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The Park Service: Book One of The Park Service Trilogy Kindle Edition

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Length: 337 pages Word Wise: Enabled Enhanced Typesetting: Enabled
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Editorial Reviews

About the Author

Ryan Winfield is the New York Times bestselling author of Jane's MelodySouth of Bixby Bridge, and The Park Service trilogy. He lives in Seattle. To connect with Ryan, visit him at

Product Details

  • File Size: 2409 KB
  • Print Length: 337 pages
  • Publisher: Birch Paper Press (November 22, 2013)
  • Publication Date: November 22, 2013
  • Sold by: Amazon Digital Services, Inc.
  • Language: English
  • ASIN: B009Q85QU6
  • Text-to-Speech: Enabled
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  • Word Wise: Enabled
  • Lending: Enabled
  • Enhanced Typesetting: Enabled
  • Amazon Best Sellers Rank: #4,833 Paid in Kindle Store (See Top 100 Paid in Kindle Store)
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More About the Author

Ryan Winfield is a New York Times bestselling author whose novels have been translated into more than six languages. He lives in Seattle.

If your book club or organization would like to arrange an appearance from Ryan, either in person or via Skype, please send him a private message at with your request.

From the author:

I've been asked why I write. I write because I remember.

I remember waking up to snow. Great buckets of it poured from the gray skies and blanketing everything in quiet white. I remember racing to dress, struggling with my boots. "Here, don't forget your mittens." I remember the soft thump of that first footstep in the cold and virgin powder, the tracks looking back, foghorns blowing on the mist-covered bay. I feel the canvas paper bag cutting into my shoulders, the weight of Sunday's headlines heavy on my mind. I see the trees bowed with armloads of white, as if to curtsey my passing. I remember rubber bands and ink stained hands. A car spun sideways in a ditch. Always a car. Then barking dogs, a distant chainsaw. Freckles throwing fastballs that hurt for the cold of them on my neck. I remember snowmen, and igloos, and icy trails through the white and wondrous woods. And I remember sweet Mrs. Johnson waiting at her door. The smell of Avon powder, her thin smile, an envelope pressed into my palm--ten dollars and a peppermint candy cane thank you. Evening now. I remember running downtown--Salvation Army bells, white lights strung in sidewalk trees, bundled shoppers bent against the wind. I remember the heavy door, the warmth, the wood. The bookstore! Smells of paper and leather and ink. Walls of worlds bound and waiting for me to read.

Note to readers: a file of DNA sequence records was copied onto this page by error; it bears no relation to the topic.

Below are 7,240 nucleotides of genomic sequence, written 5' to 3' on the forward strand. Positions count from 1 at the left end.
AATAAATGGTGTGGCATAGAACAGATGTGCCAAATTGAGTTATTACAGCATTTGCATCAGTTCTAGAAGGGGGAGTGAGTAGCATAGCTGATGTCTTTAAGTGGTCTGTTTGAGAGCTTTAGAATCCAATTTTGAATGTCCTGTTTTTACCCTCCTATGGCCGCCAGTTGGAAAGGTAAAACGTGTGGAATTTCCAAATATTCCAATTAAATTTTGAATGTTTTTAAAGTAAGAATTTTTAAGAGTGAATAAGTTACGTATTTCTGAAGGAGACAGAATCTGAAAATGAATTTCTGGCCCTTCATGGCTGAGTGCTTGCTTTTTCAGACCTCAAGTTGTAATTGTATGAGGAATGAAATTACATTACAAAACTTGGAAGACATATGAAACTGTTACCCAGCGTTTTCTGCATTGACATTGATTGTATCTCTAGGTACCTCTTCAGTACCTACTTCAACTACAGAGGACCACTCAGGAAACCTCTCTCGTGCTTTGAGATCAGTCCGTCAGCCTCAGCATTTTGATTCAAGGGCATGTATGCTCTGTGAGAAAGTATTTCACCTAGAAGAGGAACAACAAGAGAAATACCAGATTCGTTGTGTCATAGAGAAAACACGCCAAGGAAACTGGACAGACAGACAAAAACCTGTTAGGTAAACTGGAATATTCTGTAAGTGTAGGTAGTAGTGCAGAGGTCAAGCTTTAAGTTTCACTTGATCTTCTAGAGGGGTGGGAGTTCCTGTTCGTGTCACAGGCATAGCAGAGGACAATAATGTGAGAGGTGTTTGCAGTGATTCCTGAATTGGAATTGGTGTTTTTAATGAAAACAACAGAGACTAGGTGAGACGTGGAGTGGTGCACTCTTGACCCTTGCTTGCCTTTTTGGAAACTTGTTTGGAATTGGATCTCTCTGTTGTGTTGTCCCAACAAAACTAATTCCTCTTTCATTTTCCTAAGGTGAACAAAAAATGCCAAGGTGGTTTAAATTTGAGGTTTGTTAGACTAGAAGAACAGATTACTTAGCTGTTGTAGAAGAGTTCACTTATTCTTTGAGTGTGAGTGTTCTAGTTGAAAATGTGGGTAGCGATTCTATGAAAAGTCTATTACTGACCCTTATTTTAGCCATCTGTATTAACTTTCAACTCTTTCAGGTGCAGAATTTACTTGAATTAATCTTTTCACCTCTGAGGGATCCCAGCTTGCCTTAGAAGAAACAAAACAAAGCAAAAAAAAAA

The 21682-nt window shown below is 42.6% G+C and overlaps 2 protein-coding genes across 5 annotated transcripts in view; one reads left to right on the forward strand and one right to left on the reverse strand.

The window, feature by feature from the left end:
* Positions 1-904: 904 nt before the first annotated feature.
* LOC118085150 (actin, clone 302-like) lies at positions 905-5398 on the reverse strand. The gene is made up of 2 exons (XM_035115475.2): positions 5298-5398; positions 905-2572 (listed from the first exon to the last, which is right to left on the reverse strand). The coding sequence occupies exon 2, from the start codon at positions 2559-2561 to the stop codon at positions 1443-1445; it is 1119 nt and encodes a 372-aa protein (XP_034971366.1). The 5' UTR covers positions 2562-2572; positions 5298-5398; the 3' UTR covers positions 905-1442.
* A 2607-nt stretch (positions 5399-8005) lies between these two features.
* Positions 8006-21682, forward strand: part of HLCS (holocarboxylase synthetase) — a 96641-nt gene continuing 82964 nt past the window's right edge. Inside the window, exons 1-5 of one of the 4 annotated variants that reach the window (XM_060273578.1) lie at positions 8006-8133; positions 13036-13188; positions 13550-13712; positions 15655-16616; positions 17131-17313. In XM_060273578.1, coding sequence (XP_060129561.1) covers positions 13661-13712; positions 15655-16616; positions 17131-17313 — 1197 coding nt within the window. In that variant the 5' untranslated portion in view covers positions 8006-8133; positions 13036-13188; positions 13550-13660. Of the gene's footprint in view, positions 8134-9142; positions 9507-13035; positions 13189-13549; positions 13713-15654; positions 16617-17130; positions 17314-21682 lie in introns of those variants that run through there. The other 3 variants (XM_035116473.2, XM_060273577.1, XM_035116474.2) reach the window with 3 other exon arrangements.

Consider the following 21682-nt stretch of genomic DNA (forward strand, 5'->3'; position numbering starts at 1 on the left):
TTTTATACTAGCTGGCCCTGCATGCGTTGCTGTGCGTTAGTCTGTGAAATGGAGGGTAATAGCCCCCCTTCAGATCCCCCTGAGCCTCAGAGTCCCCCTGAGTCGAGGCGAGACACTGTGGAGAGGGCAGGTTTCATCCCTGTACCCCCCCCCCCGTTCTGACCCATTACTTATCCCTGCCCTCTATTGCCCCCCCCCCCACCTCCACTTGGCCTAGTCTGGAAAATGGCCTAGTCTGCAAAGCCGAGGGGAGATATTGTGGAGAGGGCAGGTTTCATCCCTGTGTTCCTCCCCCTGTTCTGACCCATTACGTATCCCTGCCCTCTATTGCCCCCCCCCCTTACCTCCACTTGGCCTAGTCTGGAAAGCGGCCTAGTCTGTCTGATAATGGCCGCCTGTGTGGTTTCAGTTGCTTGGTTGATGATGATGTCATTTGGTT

Nothing has affected me as much as reading has. Dickens, Tolkien, and Lewis raised me. And while I've walked through my own hell, made my own mistakes, and found my own redemption, always there have been books. Books to help me escape, books to teach me when to stay and fight, books to help me see where I've been wrong and where I've been right.

I write because I remember. And I write because I still dream.

Customer Reviews

Most Helpful Customer Reviews

175 of 194 people found the following review helpful By Robin Landry TOP 500 REVIEWER on October 18, 2012
Format: Kindle Edition
Having read Ryan Winfield's debut novel, South of Bixby Bridge, I wondered what he'd write about next. I loved Bixby Bridge, but I was surprised that The Park Service was in such a totally different genre. Bixby Bridge is a very adult novel, while The Park Service is geared towards teen readers in the same way Harry Potter and the Hunger Games are for kids. Park Service has young people as its main characters, but the dilemmas the young people face are very adult.

The main character is Aubrey Van Houten, named for his mother who died before Aubrey could know her. Aubrey lives with his father, in a 5 story underground community, miles beneath the ground of what was once New Mexico. Everyone lives underground because of the war that was fought 900 years ago where everything on the surface was destroyed. Mankind now hangs by a thread, existing underground, living in cramped quarters, only reading about the beautiful earth that once was in books.

The story joins Aubrey at age 15, just days before the test he will take to determine what level he'll spend the rest of his life living and working on. Aubrey's father is 35, the cut-off age in Holocene II, and is now ready to join his wife in the Eden promised everyone when they die. Eden is a virtual world where you can live out eternity doing anything you wish and with with your loved ones who've passed on before you.